Satapatha-Brâhmana, Part 45

BY: SUN STAFF - 24.5 2018

A serial presentation of the Satapatha Brahmana, translated by Julius Eggeling in 1882.

 

First Kânda - The Darsapûrnamâsa-Ishtî or New And Full-Moon Sacrifices

Seventh Adhyâya – Third Brâhmana, Part Two

1:7:3:13 - 13. [The Hotri continues to recite]: 'May he sacrifice to his own greatness!' When, on that occasion [2], he asks him (Agni) to bring hither the deities, he also makes him bring hither his own greatness; but before this no worship of any kind has been offered to 'his (Agni's) own greatness:' and he therefore now gratifies him, and thus that (fire) has been established so as to prevent failure on his (the sacrificer's) part. This is the reason why he says 'may he sacrifice to his own greatness.'

1:7:3:14 - 14. 'By sacrifice may he obtain for himself food worthy of sacrifice [3]!' the food, doubtless, is these creatures: he thereby makes them eager to sacrifice, and these creatures go on sacrificing, worshipping and performing austerities.

1:7:3:15 - 15. 'May he, the knower of beings, (perform) [1] the sacred cult; may he graciously accept the sacrificial food!' Thereby he prays for success to this sacrifice; for when the gods graciously accept the sacrificial food, then he (the sacrificer) gains great things [2]: for this reason he says 'may he graciously accept the sacrificial food!'

1:7:3:16 - 16. The reason why on this occasion the invitatory and offering-formulas are made closely to correspond to each other (avakliptatama), is that the svishtakrit (is equivalent to) the evening libation, and the evening libation, doubtless, belongs to the Visve Devâh (the 'All-gods ) [3]. 'Gladden thou the longing gods, O youngest!' this much in the invitatory formula refers to the Visve Devâh [4]. 'O Agni, Hotri of the cult! when this day (thou comest) to the men [5];' this much in the offering-formula refers to the Visve Devâh. And because such is the form of these two (formulas), therefore they are of the form of the evening libation; and this is why the invitatory and offering-formulas on this occasion are made closely to correspond to each other.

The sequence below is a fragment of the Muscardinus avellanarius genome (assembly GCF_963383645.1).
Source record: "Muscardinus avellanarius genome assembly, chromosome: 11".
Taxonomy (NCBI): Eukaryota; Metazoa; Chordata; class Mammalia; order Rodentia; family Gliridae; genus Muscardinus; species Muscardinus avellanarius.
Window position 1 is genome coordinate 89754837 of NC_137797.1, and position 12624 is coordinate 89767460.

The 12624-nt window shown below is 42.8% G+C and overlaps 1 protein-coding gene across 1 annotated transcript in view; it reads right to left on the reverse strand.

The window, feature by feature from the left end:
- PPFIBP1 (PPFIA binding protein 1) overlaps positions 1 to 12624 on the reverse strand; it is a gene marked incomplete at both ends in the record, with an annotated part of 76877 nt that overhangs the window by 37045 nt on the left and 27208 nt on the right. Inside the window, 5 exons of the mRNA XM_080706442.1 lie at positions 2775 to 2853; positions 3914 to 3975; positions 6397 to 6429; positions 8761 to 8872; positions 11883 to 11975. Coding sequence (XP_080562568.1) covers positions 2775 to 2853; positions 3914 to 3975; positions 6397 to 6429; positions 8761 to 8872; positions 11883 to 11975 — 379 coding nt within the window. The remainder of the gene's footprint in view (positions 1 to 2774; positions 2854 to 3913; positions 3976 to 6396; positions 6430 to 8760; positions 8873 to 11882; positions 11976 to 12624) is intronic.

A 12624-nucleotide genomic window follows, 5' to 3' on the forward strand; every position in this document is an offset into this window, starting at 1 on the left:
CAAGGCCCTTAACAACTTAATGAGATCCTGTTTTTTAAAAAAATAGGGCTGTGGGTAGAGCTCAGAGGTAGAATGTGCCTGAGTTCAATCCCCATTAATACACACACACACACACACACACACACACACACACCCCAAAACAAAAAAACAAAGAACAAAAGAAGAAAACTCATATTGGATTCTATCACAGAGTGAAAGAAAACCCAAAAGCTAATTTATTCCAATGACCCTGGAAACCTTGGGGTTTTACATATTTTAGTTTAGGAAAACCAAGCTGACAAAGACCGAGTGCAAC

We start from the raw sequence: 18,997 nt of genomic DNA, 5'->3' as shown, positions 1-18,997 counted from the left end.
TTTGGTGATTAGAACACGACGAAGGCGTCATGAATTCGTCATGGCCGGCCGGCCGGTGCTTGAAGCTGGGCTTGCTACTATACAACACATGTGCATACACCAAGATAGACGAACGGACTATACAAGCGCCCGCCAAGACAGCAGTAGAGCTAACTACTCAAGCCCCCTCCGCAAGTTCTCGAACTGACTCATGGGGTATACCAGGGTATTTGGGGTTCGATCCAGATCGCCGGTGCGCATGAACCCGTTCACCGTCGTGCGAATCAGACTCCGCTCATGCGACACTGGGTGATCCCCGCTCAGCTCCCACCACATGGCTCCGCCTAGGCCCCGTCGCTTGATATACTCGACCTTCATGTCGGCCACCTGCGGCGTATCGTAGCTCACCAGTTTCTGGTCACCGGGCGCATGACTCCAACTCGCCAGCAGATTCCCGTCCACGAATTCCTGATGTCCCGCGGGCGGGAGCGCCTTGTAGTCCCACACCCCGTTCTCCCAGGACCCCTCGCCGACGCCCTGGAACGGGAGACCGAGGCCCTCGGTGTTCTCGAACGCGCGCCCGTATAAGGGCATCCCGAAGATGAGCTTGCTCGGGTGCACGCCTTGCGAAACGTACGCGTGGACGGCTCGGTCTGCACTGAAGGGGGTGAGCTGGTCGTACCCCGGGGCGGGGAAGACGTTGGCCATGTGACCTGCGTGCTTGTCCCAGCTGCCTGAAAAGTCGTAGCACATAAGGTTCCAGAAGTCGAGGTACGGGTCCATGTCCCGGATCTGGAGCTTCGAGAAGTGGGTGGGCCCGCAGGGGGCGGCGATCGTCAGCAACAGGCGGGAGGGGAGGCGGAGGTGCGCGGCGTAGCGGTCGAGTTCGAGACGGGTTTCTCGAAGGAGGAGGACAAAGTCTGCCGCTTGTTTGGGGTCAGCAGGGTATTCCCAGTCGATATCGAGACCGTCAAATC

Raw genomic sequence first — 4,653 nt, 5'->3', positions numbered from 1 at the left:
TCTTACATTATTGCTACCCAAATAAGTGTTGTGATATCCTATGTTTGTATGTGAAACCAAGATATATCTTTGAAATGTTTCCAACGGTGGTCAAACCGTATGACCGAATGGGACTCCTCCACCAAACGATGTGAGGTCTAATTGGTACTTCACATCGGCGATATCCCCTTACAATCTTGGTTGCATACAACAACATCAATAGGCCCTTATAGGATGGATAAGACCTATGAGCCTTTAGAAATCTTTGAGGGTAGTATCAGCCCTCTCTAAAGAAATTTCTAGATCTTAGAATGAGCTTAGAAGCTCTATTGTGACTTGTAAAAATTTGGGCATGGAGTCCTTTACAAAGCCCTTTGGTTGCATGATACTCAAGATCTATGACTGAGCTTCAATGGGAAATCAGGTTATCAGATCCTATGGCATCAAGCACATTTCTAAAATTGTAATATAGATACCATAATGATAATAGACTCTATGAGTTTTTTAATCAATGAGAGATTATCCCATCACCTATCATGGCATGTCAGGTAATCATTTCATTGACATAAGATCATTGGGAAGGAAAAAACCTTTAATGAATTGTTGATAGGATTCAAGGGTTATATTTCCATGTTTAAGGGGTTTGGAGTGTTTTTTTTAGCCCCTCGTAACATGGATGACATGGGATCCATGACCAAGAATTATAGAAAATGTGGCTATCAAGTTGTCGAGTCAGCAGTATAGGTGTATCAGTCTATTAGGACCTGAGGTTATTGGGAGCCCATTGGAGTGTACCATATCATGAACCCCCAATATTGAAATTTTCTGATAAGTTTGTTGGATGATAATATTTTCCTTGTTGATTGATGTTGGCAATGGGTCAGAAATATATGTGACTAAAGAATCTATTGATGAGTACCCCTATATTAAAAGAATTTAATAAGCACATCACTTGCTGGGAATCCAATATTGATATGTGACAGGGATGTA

1:7:3:17 - 17. They are both trishtubh verses; for the svishtakrit is, as it were, the residue (or site, vâstu) of the sacrifice, and the residue (or, a vacant site) is without energy [1]. Now the trishtubh means manly power [2], energy: hence he thereby imparts manly power, energy to that residue, the svishtakrit. This is why they are both trishtubh verses.

1:7:3:18 - 18. Or they are both anushtubh verses. The anushtubh is residue (or site, vâstu), and the svishtakrit also is residue: hence he thereby puts a residue to a residue [3]. And, verily, one who knows this, and whose (invitatory and offering-formulas) are two anushtubh verses, his homestead (vâstu) is prosperous, and he himself prospers in regard to progeny and cattle.

1:7:3:19 - 19. Now here Bhâllabeya [1] made the invitatory formula (consist of) an anushtubh verse, and the offering-formula of a trishtubh verse, thinking, 'I thus obtain (the benefits of) both.' He fell from the cart, and in falling, broke his arm. He reflected: 'This has befallen because of something or other I have done.' He then bethought himself of this: '(It has befallen) because of some violation, on my part, of the proper course of the sacrifice.' Hence one must not violate the proper course (of sacrificial performance); but let both (formulas) be verses of the same metre, either both anushtubh verses, or both trishtubh verses.

1:7:3:20 - 20. He cuts (the portions for Agni Svishtakrit) from the north part (of the sacrificial dishes) 2, and offers them up on the north part (of the fire): for this is the region of that god, and therefore he cuts from the north part and offers on the north part. From that side, indeed, he arose [3], and there they (the gods) appeased him: for this reason he cuts from the north part, and offers on the north part.

1:7:3:21 - 21. He offers on this side (in front), as it were, of the other oblations. Following the other oblations cattle are produced, and the Svishtakrit represents Rudra's power: he would impose Rudra's power on the cattle if he were to bring it (the Svishtakrit) into contact with the other oblations; and his (the sacrificer's) household and cattle would be destroyed. For this reason he offers on this side, as it were, of the other oblations.

1:7:3:22 - 22. That (fire)---to wit, the Âhavanîya--is, indeed, that sacrifice by which the gods then ascended to heaven; and that (other fire) which was left behind here, is the Gârhapatya: hence they take out the former from the Gârhapatya, (so as to be) before (east) of it.

1:7:3:23 - 23. He may lay it (the Âhavanîya) down at the distance of eight steps (from the Gârhapatya); for of eight syllables, doubtless, consists the gâyatrî hence he thereby ascends to heaven by means of the gâyatrî.

1:7:3:24 - 24. Or he may lay it down at the distance of eleven steps [1]; for of eleven syllables, indeed, consists the trishtubh: hence he thereby ascends to heaven by means of the trishtubh.

1:7:3:25 - 25. Or he may lay it down at the distance of twelve steps; for of twelve syllables, indeed, consists the gaga: hence he thereby ascends to heaven by means of the gagatî. Here, however, there is no (fixed) measure: let him, therefore, lay it down where in his own mind he may think proper [2]. If he takes it ever so little east (of the Gârhapatya), he ascends to heaven by it.